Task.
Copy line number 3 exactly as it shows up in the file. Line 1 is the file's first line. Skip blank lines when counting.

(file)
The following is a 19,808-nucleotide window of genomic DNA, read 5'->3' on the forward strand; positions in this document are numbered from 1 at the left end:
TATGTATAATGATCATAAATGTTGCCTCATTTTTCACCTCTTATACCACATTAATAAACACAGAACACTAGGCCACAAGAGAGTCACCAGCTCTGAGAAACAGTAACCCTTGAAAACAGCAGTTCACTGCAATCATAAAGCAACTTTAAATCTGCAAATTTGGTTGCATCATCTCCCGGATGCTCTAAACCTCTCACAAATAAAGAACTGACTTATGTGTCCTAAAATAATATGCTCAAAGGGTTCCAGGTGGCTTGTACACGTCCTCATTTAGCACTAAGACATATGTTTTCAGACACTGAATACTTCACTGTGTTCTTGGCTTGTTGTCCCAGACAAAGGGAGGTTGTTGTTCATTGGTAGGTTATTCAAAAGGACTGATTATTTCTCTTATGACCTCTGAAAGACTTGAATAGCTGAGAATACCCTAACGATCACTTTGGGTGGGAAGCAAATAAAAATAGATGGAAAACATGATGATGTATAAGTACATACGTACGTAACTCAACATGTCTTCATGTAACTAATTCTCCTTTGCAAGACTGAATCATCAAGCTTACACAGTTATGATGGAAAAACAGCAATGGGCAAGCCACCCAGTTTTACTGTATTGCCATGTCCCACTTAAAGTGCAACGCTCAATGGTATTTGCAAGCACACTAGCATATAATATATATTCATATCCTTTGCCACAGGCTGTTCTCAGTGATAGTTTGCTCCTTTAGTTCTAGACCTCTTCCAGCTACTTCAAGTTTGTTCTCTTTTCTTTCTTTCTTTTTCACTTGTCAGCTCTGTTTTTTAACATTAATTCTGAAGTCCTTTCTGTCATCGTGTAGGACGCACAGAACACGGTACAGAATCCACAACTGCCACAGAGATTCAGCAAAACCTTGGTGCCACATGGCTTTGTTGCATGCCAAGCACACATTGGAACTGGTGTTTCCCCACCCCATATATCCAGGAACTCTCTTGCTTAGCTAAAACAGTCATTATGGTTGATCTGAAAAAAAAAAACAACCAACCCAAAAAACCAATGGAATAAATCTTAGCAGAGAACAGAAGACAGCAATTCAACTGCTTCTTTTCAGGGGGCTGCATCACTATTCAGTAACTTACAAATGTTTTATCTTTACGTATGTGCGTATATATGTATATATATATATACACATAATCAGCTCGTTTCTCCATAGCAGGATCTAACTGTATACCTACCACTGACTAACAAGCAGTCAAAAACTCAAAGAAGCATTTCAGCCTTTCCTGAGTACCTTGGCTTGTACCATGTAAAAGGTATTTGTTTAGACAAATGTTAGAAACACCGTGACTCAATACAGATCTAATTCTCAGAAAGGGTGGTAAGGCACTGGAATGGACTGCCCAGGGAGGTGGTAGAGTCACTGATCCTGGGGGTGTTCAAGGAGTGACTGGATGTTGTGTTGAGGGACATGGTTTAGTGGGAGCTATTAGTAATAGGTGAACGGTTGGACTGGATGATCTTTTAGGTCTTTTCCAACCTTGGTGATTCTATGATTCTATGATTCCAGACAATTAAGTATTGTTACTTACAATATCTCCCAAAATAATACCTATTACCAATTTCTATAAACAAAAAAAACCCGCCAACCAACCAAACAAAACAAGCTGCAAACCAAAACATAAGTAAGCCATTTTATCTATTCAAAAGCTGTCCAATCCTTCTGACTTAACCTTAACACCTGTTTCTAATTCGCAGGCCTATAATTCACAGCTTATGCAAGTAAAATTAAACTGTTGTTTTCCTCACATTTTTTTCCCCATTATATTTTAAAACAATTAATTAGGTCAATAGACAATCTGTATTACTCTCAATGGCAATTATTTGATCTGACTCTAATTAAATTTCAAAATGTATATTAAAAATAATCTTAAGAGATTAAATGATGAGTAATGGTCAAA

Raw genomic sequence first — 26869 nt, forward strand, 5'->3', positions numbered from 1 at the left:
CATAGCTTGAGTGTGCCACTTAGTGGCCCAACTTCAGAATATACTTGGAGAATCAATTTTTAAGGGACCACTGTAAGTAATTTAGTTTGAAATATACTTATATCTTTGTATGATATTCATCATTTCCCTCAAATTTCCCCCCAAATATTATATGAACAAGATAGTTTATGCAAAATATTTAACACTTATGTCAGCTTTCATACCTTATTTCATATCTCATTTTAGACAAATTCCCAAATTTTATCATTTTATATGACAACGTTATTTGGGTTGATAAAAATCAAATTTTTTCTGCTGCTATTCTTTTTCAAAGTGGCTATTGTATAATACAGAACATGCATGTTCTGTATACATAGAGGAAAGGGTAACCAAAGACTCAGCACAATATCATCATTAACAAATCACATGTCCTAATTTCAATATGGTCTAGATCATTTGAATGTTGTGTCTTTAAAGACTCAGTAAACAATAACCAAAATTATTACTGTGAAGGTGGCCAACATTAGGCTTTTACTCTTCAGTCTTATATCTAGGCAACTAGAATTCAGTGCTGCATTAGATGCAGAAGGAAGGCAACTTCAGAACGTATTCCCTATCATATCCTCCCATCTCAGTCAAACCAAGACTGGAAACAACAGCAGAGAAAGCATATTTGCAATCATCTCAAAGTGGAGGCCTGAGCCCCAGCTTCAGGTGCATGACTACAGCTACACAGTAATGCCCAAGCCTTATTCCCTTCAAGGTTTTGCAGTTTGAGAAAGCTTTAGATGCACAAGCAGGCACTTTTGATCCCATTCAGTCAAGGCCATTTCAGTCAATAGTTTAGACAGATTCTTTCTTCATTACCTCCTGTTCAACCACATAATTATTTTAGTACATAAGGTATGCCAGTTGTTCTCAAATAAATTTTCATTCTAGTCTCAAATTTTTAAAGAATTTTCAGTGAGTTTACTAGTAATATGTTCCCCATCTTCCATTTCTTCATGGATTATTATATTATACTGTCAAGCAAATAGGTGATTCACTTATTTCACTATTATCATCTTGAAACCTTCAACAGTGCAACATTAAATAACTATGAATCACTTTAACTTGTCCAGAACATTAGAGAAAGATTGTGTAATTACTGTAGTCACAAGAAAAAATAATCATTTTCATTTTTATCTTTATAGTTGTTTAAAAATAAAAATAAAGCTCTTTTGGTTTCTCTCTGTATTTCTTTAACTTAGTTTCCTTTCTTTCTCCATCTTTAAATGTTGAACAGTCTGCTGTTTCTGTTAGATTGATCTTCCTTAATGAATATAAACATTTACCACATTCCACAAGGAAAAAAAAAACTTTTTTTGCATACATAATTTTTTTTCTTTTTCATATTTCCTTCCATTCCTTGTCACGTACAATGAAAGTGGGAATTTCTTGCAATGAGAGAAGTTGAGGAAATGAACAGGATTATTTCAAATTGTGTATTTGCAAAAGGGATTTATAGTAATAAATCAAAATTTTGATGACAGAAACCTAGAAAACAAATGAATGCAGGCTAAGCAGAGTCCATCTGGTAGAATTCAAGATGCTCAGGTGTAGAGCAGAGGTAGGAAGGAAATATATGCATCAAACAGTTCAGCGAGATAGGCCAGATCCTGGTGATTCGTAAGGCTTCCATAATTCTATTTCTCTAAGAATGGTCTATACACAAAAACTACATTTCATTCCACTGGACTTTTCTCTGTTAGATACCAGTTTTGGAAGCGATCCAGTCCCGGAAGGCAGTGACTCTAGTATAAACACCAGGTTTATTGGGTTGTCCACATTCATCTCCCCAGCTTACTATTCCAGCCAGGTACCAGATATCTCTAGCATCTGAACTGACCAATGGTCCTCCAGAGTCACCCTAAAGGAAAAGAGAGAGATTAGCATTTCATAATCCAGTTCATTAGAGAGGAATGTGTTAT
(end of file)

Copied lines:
Raw genomic sequence first — 26869 nt, forward strand, 5'->3', positions numbered from 1 at the left: